What “denazification” means

In such an environment of price control and strong variations in relative prices, the notion of inflation changes meaning, which is little understood by the general public: when gas and oil become scarcer, the price of energy increases, which leads directly to a rise in the average level of prices, and therefore a fall in the purchasing power of wages. For an accounting definition, it is an increase in inflation (which measures the rise in prices). However, for the economist it is not yet inflation: it is national impoverishment, that is to say a drop in domestic income. Inflation is a monetary phenomenon, when prices and wages (and all income in euros) increase continuously. To be even clearer, a drop in the amount of gas available in Europe cannot be compensated by an increase in public debt or wages, it will not increase the volume of gas available, but will increase the price of gas. energy. The question is rather the fair allocation of the quantity of gas available according to criteria which cannot depend on disposable income alone.

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To sum up, a war economy is an economy with a partial suspension of price mechanisms, where growth is no longer an indicator of economic efficiency and where, finally, economic values ​​are transformed by the political values ​​defended by the States in conflict, which transforms the objectives of fiscal and monetary policies.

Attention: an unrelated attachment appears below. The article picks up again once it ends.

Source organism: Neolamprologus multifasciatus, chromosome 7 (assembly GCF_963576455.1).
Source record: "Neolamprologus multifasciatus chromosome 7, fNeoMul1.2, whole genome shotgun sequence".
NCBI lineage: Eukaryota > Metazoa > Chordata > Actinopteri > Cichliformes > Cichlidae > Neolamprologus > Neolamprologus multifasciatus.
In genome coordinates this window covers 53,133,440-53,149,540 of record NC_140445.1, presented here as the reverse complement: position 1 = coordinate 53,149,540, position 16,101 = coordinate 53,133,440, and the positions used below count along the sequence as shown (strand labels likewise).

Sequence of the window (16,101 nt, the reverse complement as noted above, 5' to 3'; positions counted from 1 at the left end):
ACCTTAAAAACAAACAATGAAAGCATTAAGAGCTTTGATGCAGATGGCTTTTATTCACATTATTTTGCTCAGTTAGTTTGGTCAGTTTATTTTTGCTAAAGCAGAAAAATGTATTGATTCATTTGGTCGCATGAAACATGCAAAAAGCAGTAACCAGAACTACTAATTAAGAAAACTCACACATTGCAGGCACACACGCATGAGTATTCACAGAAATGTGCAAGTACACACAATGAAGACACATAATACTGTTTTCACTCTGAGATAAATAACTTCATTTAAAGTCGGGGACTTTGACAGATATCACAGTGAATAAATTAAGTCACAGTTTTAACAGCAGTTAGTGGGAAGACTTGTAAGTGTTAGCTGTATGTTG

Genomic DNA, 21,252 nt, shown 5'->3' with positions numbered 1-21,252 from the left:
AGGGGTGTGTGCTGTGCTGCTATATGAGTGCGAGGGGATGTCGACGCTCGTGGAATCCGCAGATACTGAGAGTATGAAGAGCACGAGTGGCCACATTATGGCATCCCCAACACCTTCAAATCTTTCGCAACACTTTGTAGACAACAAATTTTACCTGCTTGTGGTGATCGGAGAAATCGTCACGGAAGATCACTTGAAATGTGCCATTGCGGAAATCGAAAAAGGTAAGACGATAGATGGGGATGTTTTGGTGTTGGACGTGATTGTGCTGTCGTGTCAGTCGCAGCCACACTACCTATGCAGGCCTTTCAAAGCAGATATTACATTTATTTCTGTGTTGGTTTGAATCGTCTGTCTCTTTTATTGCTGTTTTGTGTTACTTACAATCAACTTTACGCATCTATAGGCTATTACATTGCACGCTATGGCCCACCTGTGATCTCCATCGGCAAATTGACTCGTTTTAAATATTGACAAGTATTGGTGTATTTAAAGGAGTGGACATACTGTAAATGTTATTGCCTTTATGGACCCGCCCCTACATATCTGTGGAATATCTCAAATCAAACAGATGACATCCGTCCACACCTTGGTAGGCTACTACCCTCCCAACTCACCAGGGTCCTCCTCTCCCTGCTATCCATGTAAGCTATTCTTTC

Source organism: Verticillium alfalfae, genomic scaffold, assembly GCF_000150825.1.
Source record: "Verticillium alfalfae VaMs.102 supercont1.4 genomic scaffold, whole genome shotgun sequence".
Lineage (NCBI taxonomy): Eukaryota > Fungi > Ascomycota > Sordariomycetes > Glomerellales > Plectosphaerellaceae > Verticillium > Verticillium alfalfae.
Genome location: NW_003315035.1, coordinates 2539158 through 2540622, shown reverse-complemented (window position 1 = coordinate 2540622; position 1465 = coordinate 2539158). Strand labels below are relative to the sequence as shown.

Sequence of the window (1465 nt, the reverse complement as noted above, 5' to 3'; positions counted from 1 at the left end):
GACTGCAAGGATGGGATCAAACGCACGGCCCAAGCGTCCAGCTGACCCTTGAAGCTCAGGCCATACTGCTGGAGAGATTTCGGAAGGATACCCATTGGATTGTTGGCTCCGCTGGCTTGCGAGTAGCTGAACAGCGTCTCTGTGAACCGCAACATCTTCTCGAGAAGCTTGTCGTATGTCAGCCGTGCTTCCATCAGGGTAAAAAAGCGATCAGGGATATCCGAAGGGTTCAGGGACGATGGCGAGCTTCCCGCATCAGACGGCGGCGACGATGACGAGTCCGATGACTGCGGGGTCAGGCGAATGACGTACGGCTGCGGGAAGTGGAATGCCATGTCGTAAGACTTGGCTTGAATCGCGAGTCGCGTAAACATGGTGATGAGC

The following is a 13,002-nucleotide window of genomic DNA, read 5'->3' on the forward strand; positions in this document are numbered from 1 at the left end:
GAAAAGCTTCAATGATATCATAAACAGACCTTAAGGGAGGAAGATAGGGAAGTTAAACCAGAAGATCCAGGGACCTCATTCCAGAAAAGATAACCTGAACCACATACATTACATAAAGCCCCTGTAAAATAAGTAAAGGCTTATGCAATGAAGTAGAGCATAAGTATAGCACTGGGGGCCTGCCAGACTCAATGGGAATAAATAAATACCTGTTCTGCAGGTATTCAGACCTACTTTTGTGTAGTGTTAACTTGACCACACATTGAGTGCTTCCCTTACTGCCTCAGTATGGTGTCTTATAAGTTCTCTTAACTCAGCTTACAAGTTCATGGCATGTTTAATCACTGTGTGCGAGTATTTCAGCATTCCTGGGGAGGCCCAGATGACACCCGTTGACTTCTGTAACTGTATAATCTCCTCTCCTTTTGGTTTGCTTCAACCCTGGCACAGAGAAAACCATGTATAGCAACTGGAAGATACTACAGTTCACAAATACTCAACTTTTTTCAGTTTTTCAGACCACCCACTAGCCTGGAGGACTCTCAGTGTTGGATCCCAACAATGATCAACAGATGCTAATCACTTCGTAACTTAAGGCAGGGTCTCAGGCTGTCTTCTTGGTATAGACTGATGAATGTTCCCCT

War in Ukraine: what would be the conditions for de-escalation?

After these necessary clarifications, the effect of the war in Ukraine is a reduction in global growth to 3.6%, whereas the IMF’s initial forecasts were 4.4%. Growth in the euro zone would be reduced by 1.1%, from 3.9% to 2.8%, with a greater reduction for Germany than for France, whose growth would be less than 3%. This means that we must expect stagnation in the French economy over the year, because only catching up with the slowdown linked to Covid gives growth of this order. The rise in the price level, inflation in the accounting sense, would be close to 6% this year for the developed economies. Finally, these forecasts depend of course on the evolution of national strategies and the conflict, which is only just beginning.

The Strength of Democracies: Lessons from Ukraine

Xavier Ragot, organic express

Xavier Ragot is president of the OFCE (French Observatory of Economic Conditions). Professor at Sciences Po and research director at the CNRS, he is also a member of the editorial board of the journal “ Germinal “.